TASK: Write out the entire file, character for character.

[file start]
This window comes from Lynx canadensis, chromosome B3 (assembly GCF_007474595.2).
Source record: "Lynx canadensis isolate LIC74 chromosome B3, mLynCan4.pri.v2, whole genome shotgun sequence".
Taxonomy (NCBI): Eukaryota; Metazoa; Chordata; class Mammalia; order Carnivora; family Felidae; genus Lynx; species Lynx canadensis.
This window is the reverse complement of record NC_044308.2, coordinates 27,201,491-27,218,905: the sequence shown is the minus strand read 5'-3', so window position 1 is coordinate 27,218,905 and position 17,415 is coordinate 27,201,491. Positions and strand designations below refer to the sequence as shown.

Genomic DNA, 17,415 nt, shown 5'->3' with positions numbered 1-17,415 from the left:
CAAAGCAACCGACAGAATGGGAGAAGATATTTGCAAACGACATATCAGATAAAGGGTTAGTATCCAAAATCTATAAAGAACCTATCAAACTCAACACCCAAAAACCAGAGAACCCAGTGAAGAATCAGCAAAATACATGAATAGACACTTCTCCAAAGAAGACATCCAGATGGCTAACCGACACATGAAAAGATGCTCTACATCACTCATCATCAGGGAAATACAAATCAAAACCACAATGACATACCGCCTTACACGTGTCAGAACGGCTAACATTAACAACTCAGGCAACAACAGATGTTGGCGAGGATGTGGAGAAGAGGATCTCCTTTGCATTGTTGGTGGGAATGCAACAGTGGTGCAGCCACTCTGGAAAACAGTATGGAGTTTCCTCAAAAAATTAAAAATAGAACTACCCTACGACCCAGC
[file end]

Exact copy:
This window comes from Lynx canadensis, chromosome B3 (assembly GCF_007474595.2).
Source record: "Lynx canadensis isolate LIC74 chromosome B3, mLynCan4.pri.v2, whole genome shotgun sequence".
Taxonomy (NCBI): Eukaryota; Metazoa; Chordata; class Mammalia; order Carnivora; family Felidae; genus Lynx; species Lynx canadensis.
This window is the reverse complement of record NC_044308.2, coordinates 27,201,491-27,218,905: the sequence shown is the minus strand read 5'-3', so window position 1 is coordinate 27,218,905 and position 17,415 is coordinate 27,201,491. Positions and strand designations below refer to the sequence as shown.

Genomic DNA, 17,415 nt, shown 5'->3' with positions numbered 1-17,415 from the left:
CAAAGCAACCGACAGAATGGGAGAAGATATTTGCAAACGACATATCAGATAAAGGGTTAGTATCCAAAATCTATAAAGAACCTATCAAACTCAACACCCAAAAACCAGAGAACCCAGTGAAGAATCAGCAAAATACATGAATAGACACTTCTCCAAAGAAGACATCCAGATGGCTAACCGACACATGAAAAGATGCTCTACATCACTCATCATCAGGGAAATACAAATCAAAACCACAATGACATACCGCCTTACACGTGTCAGAACGGCTAACATTAACAACTCAGGCAACAACAGATGTTGGCGAGGATGTGGAGAAGAGGATCTCCTTTGCATTGTTGGTGGGAATGCAACAGTGGTGCAGCCACTCTGGAAAACAGTATGGAGTTTCCTCAAAAAATTAAAAATAGAACTACCCTACGACCCAGC